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New and sensible energy labels will help consumers


06 Jul 2016


Sustainable Dev.

"The EU energy label creates clear added value and helps consumers find more energy-efficient products. And I’m satisfied that we are now able to find workable solutions on how we convert the energy labelling of today to the new system of energy labelling for tomorrow,” said Herbert Reul MEP after the adoption today in the European Parliament of the new energy labelling scheme for household appliances.

He considers that the text adopted today is therefore largely a good basis for the negotiations of the European Parliament with the EU Member States for finalisation of the legislative text.

“Our Group was able to make the rules simpler. There are now clear procedures and responsibilities for both manufacturers and dealers and appropriate timing has been laid as to when the old labels have to be replaced with the new energy labels,” Herbert Reul said, adding that the EPP Group had managed to avoid mandatory labelling of second-hand products.

"I regret that there was a majority in favour of making the energy efficiency label compulsory in visual advertisements. The media has complained for the right reasons, since this restricts advertisements and makes them more complicated and more expensive. For consumers there is hardly any added value when an energy label is shown for a short time on TV ads," Herbert Reul added.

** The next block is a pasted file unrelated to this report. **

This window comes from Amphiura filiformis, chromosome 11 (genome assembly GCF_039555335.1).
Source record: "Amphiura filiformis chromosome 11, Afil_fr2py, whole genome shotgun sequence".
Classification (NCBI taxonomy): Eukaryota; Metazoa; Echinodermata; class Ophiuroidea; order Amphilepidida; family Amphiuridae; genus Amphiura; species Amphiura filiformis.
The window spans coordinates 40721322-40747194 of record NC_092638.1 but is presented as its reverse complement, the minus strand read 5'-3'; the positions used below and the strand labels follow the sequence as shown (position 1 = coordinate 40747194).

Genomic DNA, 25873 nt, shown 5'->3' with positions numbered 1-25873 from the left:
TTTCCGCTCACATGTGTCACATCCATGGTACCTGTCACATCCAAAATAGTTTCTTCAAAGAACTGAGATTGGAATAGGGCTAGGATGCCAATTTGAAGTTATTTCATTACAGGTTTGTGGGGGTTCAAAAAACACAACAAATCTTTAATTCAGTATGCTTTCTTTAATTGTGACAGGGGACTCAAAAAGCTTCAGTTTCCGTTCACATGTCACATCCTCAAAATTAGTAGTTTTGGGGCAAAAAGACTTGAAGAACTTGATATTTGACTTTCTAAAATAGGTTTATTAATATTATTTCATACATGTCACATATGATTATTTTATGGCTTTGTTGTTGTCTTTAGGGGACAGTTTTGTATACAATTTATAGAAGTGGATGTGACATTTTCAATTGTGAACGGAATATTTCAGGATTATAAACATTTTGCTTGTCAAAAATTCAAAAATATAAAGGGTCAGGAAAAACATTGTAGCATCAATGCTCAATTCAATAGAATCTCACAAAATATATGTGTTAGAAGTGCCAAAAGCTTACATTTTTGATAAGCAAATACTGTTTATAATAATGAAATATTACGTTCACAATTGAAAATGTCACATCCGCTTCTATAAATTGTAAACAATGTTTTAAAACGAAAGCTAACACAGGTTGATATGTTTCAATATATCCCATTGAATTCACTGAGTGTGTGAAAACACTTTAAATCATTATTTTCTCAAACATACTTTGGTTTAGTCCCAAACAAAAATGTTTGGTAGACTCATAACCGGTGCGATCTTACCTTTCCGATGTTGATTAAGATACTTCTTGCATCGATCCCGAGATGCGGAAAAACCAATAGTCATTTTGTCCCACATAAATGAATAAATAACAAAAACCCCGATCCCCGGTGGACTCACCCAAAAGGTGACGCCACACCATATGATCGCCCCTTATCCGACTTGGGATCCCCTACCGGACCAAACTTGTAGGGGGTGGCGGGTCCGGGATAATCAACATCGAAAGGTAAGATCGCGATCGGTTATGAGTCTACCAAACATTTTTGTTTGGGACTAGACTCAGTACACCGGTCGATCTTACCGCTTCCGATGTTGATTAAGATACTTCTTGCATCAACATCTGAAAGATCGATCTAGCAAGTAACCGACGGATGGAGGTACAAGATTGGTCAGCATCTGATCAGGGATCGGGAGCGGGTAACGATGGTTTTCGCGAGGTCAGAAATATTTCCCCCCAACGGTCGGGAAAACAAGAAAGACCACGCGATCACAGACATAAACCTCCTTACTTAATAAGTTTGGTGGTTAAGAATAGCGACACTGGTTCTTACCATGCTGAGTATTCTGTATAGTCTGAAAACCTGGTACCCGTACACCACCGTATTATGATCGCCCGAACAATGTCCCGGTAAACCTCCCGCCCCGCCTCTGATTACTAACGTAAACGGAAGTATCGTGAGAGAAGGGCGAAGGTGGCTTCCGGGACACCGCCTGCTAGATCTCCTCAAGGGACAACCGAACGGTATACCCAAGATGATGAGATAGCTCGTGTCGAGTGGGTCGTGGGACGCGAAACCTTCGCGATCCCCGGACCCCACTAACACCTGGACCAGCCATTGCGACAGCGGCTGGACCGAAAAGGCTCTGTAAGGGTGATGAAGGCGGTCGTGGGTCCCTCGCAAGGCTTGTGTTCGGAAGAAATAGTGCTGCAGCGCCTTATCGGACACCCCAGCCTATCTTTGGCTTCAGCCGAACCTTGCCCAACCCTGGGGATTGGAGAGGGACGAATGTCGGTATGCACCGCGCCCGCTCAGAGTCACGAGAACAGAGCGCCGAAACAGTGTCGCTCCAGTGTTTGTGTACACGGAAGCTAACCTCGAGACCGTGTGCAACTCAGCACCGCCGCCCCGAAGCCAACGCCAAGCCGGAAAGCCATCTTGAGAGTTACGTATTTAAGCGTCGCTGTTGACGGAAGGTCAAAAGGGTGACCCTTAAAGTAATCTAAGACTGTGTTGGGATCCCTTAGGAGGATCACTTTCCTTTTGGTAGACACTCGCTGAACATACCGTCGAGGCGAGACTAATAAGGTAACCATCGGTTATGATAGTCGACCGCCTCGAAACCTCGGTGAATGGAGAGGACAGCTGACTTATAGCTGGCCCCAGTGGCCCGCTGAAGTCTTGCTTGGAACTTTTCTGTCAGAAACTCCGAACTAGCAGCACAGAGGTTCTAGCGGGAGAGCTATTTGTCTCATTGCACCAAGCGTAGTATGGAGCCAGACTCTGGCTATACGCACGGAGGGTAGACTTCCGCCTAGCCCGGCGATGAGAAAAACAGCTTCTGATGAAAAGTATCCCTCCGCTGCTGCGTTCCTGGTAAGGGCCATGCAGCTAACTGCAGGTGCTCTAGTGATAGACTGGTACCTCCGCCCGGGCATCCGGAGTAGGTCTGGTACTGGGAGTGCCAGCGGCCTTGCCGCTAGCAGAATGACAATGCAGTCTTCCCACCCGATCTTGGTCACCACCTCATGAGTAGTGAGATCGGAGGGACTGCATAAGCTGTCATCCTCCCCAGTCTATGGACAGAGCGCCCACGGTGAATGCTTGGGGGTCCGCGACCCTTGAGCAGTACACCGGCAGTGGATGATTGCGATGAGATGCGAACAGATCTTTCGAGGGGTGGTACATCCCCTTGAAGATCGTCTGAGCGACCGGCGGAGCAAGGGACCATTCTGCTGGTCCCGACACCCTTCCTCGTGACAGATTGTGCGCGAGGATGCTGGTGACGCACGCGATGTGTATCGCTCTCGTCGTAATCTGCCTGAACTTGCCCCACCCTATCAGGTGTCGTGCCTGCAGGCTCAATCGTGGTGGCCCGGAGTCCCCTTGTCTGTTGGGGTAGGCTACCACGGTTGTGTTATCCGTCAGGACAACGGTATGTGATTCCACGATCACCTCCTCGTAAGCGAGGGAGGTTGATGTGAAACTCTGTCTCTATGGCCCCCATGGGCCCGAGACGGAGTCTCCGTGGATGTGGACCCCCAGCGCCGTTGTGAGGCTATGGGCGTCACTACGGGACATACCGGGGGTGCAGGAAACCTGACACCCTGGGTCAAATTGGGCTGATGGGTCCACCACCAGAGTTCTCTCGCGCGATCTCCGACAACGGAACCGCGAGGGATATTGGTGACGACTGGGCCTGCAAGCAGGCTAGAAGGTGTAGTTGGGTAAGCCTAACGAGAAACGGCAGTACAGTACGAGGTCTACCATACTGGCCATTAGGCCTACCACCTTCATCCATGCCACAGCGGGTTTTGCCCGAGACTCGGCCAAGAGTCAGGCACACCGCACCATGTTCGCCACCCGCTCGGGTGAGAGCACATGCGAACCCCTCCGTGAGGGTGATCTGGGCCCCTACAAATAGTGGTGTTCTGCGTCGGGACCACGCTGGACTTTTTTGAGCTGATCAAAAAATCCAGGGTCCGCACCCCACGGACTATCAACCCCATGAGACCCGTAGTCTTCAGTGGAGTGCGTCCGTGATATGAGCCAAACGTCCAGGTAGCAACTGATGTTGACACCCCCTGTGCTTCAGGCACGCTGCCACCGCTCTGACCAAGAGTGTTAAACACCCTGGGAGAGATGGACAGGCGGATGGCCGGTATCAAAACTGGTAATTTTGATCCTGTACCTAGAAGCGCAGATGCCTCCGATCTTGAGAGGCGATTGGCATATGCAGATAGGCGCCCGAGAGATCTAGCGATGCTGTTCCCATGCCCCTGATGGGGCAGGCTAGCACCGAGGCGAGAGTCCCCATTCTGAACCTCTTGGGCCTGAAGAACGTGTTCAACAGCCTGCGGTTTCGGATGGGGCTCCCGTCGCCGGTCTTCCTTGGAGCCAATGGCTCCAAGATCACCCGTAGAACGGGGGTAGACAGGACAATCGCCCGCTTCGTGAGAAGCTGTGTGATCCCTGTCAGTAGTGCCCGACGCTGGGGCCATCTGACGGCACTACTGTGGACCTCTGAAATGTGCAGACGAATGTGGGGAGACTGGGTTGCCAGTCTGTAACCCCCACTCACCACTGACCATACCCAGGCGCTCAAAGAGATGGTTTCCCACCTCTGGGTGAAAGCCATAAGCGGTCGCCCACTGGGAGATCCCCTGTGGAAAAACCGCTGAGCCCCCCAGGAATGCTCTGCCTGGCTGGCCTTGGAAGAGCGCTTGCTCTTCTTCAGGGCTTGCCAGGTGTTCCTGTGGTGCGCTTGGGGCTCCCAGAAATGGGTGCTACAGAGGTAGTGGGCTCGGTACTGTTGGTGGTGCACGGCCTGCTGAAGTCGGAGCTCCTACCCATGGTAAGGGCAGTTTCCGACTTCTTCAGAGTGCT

Furthermore, a majority of the European Parliament supported the establishment of a new EU database of household appliances.

“It’s wrong to engage in such a huge IT project. The benefits of such a database in terms of market surveillance are largely trumped by the costs. Moreover, for the European household appliances industry, it is dramatic that highly-sensitive data will be collected at European level - one can only imagine how competitors could benefit by hacking into this database. I would have appreciated more understanding from those political groups that usually consider data protection as their core task,” said Herbert Reul.

“Luckily we were able to ensure that part of the highly-sensitive data remains on the manufacturers' local servers and is therefore not centralised in one place," he concludes.

The current system of energy labelling, where almost 90 percent of household appliances are within the top A+++ and A++ range has proved to be outdated. The labelling system will switch back to A-G labels and the thresholds for the different labels will be realigned.